4) On Nebraska’s down-the-field approach to counteract defenses that load the box to stop the running game: I thought we had a good handle on our approach this past Saturday, and I thought Tim (Beck) had a good feel for when to take the shots.”  A big amen to that because the nature of defense almost requires having a quarterback that’s an integral part of the running game.  Bo calls it counting numbers, giving an offense an “extra guy” every now and then to beat the defense over the top.  Beck picks the times he thinks Nebraska can beat the defense over the top.  Bo implicitly trusts his offensive coordinator’s feel for the game and his sense of timing “to take the shots”.  Beck’s ability to create new plays with Tommy Armstrong at the controls should continue to build.  Bo calls Beck an “outstanding offensive mind” because he understands the game and diagnoses defenses both in the running game and in the passing game and then marries the two so “they work together,” according to Bo.

3) On whether junior defensive back Byerson Cockrell was a steal in recruiting:  “When I went down there (to Louisiana) and met him, boy, I think he’s a steal.  I like BC…I think he’s going to be a great player and he’s going to keep getting better.”  Nebraska’s head coach credits former Husker secondary coach Terry Joseph for bringing Cockrell to his attention.  Cockrell’s biggest strengths, according to Bo, are his instincts and his ability to understand what the offense is trying to do and what Nebraska’s defense can do to counteract the offensive strategy.  Bo points out how Cockrell can play multiple spots, a truly rare modern-day advantage.  Pelini said he would not hesitate to line up Cockrell at nickel, safety or corner and let him play each or all of those positions as the year goes on.  “He can handle that all mentally and that is unusual for a first-year guy,” Pelini said.  “He’s a tremendous kid and a great young man.”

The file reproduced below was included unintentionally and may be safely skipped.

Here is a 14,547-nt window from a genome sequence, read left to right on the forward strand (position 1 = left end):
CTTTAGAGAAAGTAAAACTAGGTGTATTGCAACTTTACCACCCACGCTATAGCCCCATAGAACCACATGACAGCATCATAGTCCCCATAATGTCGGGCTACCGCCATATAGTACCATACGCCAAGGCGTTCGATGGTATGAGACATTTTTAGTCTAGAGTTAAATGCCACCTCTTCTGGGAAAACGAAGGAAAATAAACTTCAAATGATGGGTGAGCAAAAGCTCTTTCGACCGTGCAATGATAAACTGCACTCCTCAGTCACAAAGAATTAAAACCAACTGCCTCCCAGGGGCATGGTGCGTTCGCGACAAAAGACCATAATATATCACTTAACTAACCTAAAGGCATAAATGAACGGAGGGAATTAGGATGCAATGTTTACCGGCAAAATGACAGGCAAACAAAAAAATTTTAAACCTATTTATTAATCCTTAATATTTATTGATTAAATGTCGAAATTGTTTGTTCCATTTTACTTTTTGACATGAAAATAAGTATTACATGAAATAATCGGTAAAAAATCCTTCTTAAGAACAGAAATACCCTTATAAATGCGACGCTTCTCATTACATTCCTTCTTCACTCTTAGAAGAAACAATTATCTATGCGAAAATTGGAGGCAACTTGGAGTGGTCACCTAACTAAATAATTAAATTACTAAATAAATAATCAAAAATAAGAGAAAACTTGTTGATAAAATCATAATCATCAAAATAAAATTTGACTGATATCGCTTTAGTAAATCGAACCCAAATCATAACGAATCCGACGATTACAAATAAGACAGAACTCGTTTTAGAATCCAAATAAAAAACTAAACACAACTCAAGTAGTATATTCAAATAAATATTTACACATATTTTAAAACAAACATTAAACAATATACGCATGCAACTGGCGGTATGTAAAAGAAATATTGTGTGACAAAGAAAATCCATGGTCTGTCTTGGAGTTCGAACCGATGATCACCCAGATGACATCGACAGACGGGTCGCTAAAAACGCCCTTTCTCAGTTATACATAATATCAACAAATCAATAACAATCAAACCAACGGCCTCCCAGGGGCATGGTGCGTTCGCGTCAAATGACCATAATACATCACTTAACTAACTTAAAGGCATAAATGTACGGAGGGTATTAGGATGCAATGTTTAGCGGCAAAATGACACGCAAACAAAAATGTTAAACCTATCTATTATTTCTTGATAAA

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Ameer Abdullah’s career-high 232-yard rushing day earned a Big Ten award.

2) On how coaches will manage Ameer Abdullah during his senior season as a Heisman Trophy candidate: Ameer is a guy who, if you aren’t careful, will wear himself out during the week because he practices so hard and wants to run so much.  He would take every snap if we let him.”  Let the record show that Bo thinks his staff managed Abdullah well in the season opener because he was on the field when he needed to be there and on the sidelines when he needed to be there.  “We got him his work,” Pelini said.  “It’s a feel thing.”  Bo trusts running backs coach Ron Brown and strength and conditioning coach James Dobson to know when and how the “catapult system” should work.  As hard as it is for Abdullah to rest, the goal is to make sure he’s great on Saturdays.  The staff often has to handle Imani Cross the same way.  “You’ve got to be careful that you don’t give them too much,” Pelini said.  “Give them enough that they know the game plan.  Those guys have been around the block.  They know what’s necessary.”